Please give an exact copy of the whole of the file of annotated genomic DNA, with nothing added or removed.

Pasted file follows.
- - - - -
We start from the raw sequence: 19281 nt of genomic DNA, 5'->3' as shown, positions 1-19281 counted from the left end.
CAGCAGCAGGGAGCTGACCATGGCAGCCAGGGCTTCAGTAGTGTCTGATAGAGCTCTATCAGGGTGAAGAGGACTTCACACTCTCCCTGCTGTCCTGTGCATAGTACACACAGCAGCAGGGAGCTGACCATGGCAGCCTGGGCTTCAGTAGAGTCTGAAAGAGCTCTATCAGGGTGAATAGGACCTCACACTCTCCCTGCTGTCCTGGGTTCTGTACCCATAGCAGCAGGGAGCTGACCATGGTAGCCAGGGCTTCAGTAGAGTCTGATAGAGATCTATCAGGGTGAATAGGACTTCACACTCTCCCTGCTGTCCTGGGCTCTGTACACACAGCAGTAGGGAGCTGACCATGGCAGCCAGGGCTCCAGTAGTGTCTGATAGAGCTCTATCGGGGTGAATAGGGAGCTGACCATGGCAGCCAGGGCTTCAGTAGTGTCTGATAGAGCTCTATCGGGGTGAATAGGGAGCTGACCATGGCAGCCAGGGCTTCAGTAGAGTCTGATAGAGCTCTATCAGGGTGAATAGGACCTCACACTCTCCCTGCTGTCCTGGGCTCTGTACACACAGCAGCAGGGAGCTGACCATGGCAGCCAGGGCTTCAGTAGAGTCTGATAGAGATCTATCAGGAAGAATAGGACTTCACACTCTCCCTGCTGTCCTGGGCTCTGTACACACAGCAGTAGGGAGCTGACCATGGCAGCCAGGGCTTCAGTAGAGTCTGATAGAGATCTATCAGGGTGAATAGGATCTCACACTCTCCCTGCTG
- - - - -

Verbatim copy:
We start from the raw sequence: 19281 nt of genomic DNA, 5'->3' as shown, positions 1-19281 counted from the left end.
CAGCAGCAGGGAGCTGACCATGGCAGCCAGGGCTTCAGTAGTGTCTGATAGAGCTCTATCAGGGTGAAGAGGACTTCACACTCTCCCTGCTGTCCTGTGCATAGTACACACAGCAGCAGGGAGCTGACCATGGCAGCCTGGGCTTCAGTAGAGTCTGAAAGAGCTCTATCAGGGTGAATAGGACCTCACACTCTCCCTGCTGTCCTGGGTTCTGTACCCATAGCAGCAGGGAGCTGACCATGGTAGCCAGGGCTTCAGTAGAGTCTGATAGAGATCTATCAGGGTGAATAGGACTTCACACTCTCCCTGCTGTCCTGGGCTCTGTACACACAGCAGTAGGGAGCTGACCATGGCAGCCAGGGCTCCAGTAGTGTCTGATAGAGCTCTATCGGGGTGAATAGGGAGCTGACCATGGCAGCCAGGGCTTCAGTAGTGTCTGATAGAGCTCTATCGGGGTGAATAGGGAGCTGACCATGGCAGCCAGGGCTTCAGTAGAGTCTGATAGAGCTCTATCAGGGTGAATAGGACCTCACACTCTCCCTGCTGTCCTGGGCTCTGTACACACAGCAGCAGGGAGCTGACCATGGCAGCCAGGGCTTCAGTAGAGTCTGATAGAGATCTATCAGGAAGAATAGGACTTCACACTCTCCCTGCTGTCCTGGGCTCTGTACACACAGCAGTAGGGAGCTGACCATGGCAGCCAGGGCTTCAGTAGAGTCTGATAGAGATCTATCAGGGTGAATAGGATCTCACACTCTCCCTGCTG